Sunday, February 12, 2012

Part II of my Photographic Advice for Brides Series


Take your time
The first and second processional images are always "must have" photographs. Make sure you ask your bridal party and parents to walk slowly.  Don't even be afraid to stop completely. This will allow your photographer to take multiple images, close ups, etc. Taking a quick pause will also give your guests time to look at you. So much work goes into a planning a wedding – savor every second of the day.

Let us see your face –
During the ceremony, don’t forget to turn towards your guests. This will allow your photographer to grab a great shot of you expressions. It also lets your guest share in the moments as well. 

Flash –
Remember to speak to your ceremony venue and the officiant specifically about using flash during the ceremony.  Many officiants ban the use of flash completely. This will create some challenges for your photographer in dark, indoor locations.  A good photographer will be able to work with any restrictions and still give you great images. Nevertheless, it is important to know what is required beforehand so that he/she can be prepared.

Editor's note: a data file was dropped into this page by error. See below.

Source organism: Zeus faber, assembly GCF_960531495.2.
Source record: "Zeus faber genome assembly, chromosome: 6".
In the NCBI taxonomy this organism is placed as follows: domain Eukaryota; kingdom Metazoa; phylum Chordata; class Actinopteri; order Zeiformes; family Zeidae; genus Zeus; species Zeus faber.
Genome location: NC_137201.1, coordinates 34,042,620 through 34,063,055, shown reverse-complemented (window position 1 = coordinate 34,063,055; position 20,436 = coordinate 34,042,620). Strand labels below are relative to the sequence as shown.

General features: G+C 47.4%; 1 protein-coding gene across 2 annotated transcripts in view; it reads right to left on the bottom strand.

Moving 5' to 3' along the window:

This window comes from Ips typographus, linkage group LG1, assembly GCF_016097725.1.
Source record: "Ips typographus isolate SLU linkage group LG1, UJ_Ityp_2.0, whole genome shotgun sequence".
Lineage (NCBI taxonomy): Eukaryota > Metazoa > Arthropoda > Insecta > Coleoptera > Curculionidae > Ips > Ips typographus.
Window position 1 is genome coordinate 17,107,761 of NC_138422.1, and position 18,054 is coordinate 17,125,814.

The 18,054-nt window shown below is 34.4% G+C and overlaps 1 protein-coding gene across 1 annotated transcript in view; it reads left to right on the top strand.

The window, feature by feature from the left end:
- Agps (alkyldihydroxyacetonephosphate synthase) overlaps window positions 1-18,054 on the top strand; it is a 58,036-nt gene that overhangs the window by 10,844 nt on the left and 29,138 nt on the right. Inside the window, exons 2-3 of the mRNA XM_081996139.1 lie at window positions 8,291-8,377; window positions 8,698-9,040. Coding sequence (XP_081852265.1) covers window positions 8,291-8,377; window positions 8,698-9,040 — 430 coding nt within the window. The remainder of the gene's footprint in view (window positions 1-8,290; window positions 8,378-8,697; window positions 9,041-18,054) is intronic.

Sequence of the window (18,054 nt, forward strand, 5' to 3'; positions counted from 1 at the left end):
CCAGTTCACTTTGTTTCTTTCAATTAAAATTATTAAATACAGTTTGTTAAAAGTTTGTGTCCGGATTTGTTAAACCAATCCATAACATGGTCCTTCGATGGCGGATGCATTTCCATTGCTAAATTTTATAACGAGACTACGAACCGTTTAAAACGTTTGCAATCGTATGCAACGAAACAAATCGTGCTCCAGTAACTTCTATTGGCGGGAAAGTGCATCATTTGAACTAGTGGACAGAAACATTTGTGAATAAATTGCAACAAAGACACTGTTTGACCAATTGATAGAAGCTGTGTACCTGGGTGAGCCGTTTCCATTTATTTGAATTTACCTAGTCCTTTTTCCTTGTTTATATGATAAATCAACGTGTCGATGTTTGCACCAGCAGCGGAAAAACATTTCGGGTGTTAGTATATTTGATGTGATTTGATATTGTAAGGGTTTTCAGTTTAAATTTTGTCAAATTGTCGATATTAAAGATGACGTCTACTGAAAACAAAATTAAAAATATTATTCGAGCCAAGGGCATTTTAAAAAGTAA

Photographic Restrictions -
In addition to flash constraints, many religious venues place restrictions on equipment, location and duration of ceremony photography. In some cases ceremony photography is banned outright. Make sure to check on photo policy with your church, synagogue etc before booking.  Also, do not be afraid to negotiate these rules. Photographers must adhere to the rules of your venue. However, the priest/rabbi/officiant is as much your client as the photographer.

Videographer -  
Most professional videographers are polite and unobtrusive. However, some stand very close to the couple throughout the ceremony and that ultimately results in many photographs with the videographer in them. Be sure to have a word with your video artist about shooting location before the event. A telephoto lens will allow a video camera to capture the full event in detail from about 15 feet away. From that distance you will still get wonderful footage without having to share your ceremony images with your videographer’s backside.